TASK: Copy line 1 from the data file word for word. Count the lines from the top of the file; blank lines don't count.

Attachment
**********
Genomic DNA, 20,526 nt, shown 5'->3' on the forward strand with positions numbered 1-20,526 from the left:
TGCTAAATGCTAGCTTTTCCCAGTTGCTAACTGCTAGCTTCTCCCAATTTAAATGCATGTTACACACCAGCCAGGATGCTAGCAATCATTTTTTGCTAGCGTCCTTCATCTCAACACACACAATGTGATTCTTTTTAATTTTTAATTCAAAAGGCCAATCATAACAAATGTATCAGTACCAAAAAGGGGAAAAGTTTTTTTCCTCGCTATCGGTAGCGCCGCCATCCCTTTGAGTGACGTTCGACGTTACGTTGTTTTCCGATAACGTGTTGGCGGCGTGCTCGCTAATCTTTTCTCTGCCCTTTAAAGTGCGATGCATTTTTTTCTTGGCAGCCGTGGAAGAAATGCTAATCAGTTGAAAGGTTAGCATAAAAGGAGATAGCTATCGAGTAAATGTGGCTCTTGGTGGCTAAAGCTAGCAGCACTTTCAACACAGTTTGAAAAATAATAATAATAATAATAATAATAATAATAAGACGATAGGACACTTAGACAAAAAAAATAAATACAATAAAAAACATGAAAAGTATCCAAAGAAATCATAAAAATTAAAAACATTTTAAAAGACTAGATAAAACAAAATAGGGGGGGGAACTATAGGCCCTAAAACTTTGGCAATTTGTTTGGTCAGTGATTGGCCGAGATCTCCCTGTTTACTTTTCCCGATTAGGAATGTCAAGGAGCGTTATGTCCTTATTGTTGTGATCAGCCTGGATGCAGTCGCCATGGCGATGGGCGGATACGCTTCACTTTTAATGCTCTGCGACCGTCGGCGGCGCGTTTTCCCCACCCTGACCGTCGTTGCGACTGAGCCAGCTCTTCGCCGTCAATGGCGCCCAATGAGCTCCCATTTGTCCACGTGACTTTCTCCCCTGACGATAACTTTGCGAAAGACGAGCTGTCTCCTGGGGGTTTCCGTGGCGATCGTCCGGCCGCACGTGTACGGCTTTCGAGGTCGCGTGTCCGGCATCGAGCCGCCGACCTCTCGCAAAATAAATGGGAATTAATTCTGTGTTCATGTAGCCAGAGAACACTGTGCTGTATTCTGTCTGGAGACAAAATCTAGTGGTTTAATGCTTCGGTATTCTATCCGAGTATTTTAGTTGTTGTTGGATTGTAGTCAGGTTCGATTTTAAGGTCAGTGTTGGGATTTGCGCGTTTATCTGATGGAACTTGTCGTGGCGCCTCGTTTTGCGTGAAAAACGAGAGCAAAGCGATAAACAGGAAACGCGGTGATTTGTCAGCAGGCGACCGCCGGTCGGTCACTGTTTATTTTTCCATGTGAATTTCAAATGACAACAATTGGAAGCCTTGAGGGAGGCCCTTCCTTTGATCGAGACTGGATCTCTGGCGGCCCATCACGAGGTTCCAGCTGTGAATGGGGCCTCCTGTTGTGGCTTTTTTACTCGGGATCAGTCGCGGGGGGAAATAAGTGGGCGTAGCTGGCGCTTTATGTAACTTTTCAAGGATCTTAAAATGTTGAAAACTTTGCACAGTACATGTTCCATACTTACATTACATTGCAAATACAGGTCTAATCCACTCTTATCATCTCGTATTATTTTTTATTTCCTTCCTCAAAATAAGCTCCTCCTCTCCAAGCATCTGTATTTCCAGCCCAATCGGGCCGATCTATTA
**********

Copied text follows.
Genomic DNA, 20,526 nt, shown 5'->3' on the forward strand with positions numbered 1-20,526 from the left: